TaxWatch: IRS pauses rule requiring folks to report PayPal, Venmo transactions over $600. Right here’s what went unsuitable.
To avert taxpayer confusion in the upcoming tax season, the IRS is delaying a rule that would have required e-commerce sites and payment platforms like eBay
to send out tax paperwork to a much wider swath of people in 2023.
Beginning next year, payment platforms were supposed to send tax forms, known as a Form 1099-K, to people who received at least $600 via these types of sites and payment platforms. The forms are typically triggered when a recipient receives at least $20,000 and has had at least 200 transactions.
E-Commerce businesses, accountants and others pushed for a higher threshold, saying the batch of paperwork would be an administrative headache for companies and the backlogged IRS, and also stir up confusion among taxpayers. These groups applauded the pause announced Friday.
The threshold was lowered in the American Rescue Plan of March 2021. Recent lobbying efforts to raise the threshold as one part of the year-end spending deal proved unsuccessful. On Friday, the House passed the $1.7 trillion spending bill, which now awaits President Joe Biden’s signature.
The IRS said the upcoming tax year will be a “transition period” for the platforms that were due to adopt the now-suspended reporting requirements, including Venmo, PayPal and CashApp.
Acting IRS Commissioner Doug O’Donnell said IRS and Treasury officials heard the concerns about putting the new, lower reporting requirements into practice.
“‘The additional time will help reduce confusion during the upcoming 2023 tax filing season and provide more time for taxpayers to prepare and understand the new reporting requirements.’”
“To help smooth the transition and ensure clarity for taxpayers, tax professionals and industry, the IRS will delay implementation of the 1099-K changes. The additional time will help reduce confusion during the upcoming 2023 tax filing season and provide more time for taxpayers to prepare and understand the new reporting requirements,” O’Donnell said.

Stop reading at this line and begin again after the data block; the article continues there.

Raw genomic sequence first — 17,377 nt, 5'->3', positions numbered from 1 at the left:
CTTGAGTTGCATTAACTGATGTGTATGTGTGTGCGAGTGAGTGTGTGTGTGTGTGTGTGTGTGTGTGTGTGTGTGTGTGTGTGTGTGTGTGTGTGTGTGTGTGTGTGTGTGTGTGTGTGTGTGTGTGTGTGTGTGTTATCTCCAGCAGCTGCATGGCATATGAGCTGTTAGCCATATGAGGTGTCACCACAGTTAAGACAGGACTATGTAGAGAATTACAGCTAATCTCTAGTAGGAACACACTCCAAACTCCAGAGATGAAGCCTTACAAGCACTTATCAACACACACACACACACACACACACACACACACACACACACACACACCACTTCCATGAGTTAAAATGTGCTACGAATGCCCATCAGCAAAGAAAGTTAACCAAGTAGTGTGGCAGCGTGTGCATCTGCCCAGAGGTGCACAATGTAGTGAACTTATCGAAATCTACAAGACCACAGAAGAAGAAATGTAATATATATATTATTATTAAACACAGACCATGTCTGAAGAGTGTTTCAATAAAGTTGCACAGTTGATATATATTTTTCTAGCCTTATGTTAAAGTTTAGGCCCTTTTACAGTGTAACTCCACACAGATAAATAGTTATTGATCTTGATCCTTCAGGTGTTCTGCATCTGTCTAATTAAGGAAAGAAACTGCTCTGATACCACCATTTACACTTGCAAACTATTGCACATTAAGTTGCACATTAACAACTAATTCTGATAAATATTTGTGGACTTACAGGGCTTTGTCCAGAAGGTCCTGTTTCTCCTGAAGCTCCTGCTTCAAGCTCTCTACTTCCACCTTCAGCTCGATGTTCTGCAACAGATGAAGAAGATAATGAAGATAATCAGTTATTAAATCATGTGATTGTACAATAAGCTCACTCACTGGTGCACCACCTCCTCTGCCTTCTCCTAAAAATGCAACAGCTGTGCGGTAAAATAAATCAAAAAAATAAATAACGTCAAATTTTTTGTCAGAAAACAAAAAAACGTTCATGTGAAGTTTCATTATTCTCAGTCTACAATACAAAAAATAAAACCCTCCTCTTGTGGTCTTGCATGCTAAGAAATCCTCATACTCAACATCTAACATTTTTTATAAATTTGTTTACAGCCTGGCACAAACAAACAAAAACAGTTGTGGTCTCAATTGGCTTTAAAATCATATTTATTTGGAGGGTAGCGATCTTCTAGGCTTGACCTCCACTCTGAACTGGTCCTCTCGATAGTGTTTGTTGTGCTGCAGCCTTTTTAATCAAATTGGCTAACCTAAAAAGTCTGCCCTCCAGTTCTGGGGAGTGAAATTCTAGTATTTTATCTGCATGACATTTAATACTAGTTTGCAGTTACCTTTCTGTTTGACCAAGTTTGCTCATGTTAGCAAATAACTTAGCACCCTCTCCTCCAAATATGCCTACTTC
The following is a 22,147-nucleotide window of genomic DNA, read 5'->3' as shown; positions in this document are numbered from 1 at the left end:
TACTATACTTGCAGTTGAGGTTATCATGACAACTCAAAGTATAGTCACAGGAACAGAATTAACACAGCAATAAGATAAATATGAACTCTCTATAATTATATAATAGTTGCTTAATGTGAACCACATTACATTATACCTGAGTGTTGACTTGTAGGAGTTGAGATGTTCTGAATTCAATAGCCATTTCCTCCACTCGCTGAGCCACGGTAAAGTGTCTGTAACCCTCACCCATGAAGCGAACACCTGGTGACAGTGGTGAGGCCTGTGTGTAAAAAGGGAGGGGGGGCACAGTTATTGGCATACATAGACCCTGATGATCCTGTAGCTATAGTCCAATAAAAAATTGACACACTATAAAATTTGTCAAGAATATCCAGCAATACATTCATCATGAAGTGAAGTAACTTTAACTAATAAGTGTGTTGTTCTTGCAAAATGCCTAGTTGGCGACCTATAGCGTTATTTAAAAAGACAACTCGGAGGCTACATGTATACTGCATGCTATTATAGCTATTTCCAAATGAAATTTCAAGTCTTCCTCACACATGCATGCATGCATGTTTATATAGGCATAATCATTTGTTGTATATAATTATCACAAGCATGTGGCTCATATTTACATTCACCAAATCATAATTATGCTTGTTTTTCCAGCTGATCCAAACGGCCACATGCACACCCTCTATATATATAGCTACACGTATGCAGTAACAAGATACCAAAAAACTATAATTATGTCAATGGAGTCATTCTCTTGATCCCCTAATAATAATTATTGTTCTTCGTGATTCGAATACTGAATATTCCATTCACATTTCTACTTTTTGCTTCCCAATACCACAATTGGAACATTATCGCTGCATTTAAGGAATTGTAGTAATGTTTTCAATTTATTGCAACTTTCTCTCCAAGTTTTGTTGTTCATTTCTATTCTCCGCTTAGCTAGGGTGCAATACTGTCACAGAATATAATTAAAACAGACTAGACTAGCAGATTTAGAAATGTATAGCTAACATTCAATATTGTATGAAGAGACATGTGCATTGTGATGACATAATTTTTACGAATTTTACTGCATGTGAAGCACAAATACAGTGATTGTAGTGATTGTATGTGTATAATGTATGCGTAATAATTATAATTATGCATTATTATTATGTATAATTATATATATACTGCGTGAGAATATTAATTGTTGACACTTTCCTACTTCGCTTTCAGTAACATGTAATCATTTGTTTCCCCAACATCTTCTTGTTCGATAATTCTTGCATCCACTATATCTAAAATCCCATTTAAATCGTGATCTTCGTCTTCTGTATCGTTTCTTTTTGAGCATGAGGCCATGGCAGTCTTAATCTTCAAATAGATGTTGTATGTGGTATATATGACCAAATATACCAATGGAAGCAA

One organization pushing for higher reporting thresholds, which included companies like Airbnb
eBay, Etsy and PayPal, called the delay “great news for millions of Americans.”
“We appreciate the IRS providing this critical relief so that millions of people aren’t unnecessarily burdened with tax forms in 2023 for splitting meals, selling used goods, paying back a friend, or other instances where no taxable income was generated,” said a spokesperson for the Coalition for 1099-K Fairness. The delay creates a chance for lawmakers “to find a common-sense and permanent solution.”
The 1099-K is geared to report business income from goods and services, and the required tax obligations. But many people use payment platforms to pay back friends and family.
The IRS said the lower $600 threshold “is not intended to track personal transactions such as sharing the cost of a car ride or meal, birthday or holiday gifts, or paying a family member, or another for a household bill.”
And that, critics said, was part of the problem: How do payment platforms distinguish between payments for personal expenses versus payment for goods and services?
Another source of confusion: The rules surrounding tax obligations when personal property is sold at a loss.
Personal property sold at a profit can face a capital gains tax. But when personal property is sold at a loss — like secondhand items sold at a garage sale or online — capital-loss tax rules do not apply. Critics said the paperwork might confuse many casual sellers into thinking they faced a capital-gains tax when they did not.
“We appreciate the IRS stepping in and providing a one-year delay, and are encouraged that they recognized the threshold decrease would have caused confusion and uncertainty for Americans this tax season,” said an eBay spokesperson.
The American Institute of CPAs cheered the delay, calling it “the right move for taxpayers, tax practitioners and for the IRS” and urged a higher reporting threshold.
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